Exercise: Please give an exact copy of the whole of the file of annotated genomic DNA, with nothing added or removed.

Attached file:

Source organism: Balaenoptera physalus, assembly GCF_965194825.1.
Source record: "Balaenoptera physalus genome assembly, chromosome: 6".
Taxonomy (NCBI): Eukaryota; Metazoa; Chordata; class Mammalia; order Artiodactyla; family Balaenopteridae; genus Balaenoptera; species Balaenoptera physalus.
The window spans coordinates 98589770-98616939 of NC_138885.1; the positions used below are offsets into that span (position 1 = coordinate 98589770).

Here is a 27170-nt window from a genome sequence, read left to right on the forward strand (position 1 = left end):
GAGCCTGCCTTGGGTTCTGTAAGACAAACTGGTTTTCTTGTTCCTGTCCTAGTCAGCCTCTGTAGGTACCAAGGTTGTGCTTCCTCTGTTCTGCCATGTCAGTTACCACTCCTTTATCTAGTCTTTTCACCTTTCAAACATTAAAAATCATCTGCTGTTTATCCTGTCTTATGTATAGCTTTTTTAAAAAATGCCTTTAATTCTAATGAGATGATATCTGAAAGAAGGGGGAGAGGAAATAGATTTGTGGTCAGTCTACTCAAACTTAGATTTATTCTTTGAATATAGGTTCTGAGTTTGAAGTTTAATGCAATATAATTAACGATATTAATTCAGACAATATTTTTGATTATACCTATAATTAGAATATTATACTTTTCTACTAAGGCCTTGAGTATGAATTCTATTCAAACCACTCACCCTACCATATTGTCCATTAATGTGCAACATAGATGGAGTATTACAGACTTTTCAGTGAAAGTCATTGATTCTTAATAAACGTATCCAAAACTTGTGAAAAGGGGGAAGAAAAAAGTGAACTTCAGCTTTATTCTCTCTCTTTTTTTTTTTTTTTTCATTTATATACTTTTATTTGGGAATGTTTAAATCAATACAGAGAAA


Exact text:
Source organism: Balaenoptera physalus, assembly GCF_965194825.1.
Source record: "Balaenoptera physalus genome assembly, chromosome: 6".
Taxonomy (NCBI): Eukaryota; Metazoa; Chordata; class Mammalia; order Artiodactyla; family Balaenopteridae; genus Balaenoptera; species Balaenoptera physalus.
The window spans coordinates 98589770-98616939 of NC_138885.1; the positions used below are offsets into that span (position 1 = coordinate 98589770).

Here is a 27170-nt window from a genome sequence, read left to right on the forward strand (position 1 = left end):
GAGCCTGCCTTGGGTTCTGTAAGACAAACTGGTTTTCTTGTTCCTGTCCTAGTCAGCCTCTGTAGGTACCAAGGTTGTGCTTCCTCTGTTCTGCCATGTCAGTTACCACTCCTTTATCTAGTCTTTTCACCTTTCAAACATTAAAAATCATCTGCTGTTTATCCTGTCTTATGTATAGCTTTTTTAAAAAATGCCTTTAATTCTAATGAGATGATATCTGAAAGAAGGGGGAGAGGAAATAGATTTGTGGTCAGTCTACTCAAACTTAGATTTATTCTTTGAATATAGGTTCTGAGTTTGAAGTTTAATGCAATATAATTAACGATATTAATTCAGACAATATTTTTGATTATACCTATAATTAGAATATTATACTTTTCTACTAAGGCCTTGAGTATGAATTCTATTCAAACCACTCACCCTACCATATTGTCCATTAATGTGCAACATAGATGGAGTATTACAGACTTTTCAGTGAAAGTCATTGATTCTTAATAAACGTATCCAAAACTTGTGAAAAGGGGGAAGAAAAAAGTGAACTTCAGCTTTATTCTCTCTCTTTTTTTTTTTTTTTTCATTTATATACTTTTATTTGGGAATGTTTAAATCAATACAGAGAAA